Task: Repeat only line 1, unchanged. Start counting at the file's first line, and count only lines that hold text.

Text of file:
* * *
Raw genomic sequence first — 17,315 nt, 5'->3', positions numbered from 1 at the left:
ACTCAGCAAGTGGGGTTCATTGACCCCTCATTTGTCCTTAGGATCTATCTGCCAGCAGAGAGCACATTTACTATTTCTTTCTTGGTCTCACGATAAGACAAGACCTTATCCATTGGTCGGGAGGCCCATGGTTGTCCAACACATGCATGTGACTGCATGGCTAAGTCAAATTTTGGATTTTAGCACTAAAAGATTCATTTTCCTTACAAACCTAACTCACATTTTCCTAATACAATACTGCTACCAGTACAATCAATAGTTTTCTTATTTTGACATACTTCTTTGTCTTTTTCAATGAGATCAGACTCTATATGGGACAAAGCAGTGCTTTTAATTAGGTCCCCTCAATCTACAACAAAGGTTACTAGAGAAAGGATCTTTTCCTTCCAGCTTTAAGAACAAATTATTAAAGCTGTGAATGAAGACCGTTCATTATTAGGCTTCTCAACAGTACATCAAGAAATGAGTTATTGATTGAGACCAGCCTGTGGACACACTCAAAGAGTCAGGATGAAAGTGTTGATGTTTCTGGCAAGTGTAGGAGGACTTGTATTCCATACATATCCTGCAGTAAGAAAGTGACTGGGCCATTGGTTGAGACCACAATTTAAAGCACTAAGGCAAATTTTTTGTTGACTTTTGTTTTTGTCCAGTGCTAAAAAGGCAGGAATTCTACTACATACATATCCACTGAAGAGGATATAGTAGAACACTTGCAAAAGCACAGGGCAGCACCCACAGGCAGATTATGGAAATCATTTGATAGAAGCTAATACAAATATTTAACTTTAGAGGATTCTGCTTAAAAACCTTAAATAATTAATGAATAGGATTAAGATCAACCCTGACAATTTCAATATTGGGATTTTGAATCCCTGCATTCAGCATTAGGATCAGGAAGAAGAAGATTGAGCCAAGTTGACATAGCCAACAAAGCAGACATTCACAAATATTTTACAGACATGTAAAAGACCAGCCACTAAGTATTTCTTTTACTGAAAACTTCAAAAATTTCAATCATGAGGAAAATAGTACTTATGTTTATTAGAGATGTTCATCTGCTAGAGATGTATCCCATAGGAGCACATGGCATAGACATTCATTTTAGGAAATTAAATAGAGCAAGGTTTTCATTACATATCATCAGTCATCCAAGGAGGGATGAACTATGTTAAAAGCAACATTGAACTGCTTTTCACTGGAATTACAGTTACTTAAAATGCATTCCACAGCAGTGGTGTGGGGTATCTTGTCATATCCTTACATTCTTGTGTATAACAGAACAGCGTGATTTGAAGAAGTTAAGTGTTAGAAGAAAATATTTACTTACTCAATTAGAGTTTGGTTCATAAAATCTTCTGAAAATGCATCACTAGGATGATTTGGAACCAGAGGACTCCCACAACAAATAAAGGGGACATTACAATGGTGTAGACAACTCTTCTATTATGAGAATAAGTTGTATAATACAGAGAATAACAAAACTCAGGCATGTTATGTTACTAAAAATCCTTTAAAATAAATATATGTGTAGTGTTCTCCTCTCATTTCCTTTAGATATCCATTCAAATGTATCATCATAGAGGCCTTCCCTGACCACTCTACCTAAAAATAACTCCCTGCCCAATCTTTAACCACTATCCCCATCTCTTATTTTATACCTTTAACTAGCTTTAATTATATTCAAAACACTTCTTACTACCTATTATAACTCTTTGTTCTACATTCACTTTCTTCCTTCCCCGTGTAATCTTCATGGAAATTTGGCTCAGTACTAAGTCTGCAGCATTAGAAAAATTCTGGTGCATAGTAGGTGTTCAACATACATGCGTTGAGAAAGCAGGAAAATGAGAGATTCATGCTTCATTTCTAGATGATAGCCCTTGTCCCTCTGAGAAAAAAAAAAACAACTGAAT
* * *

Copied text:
Raw genomic sequence first — 17,315 nt, 5'->3', positions numbered from 1 at the left: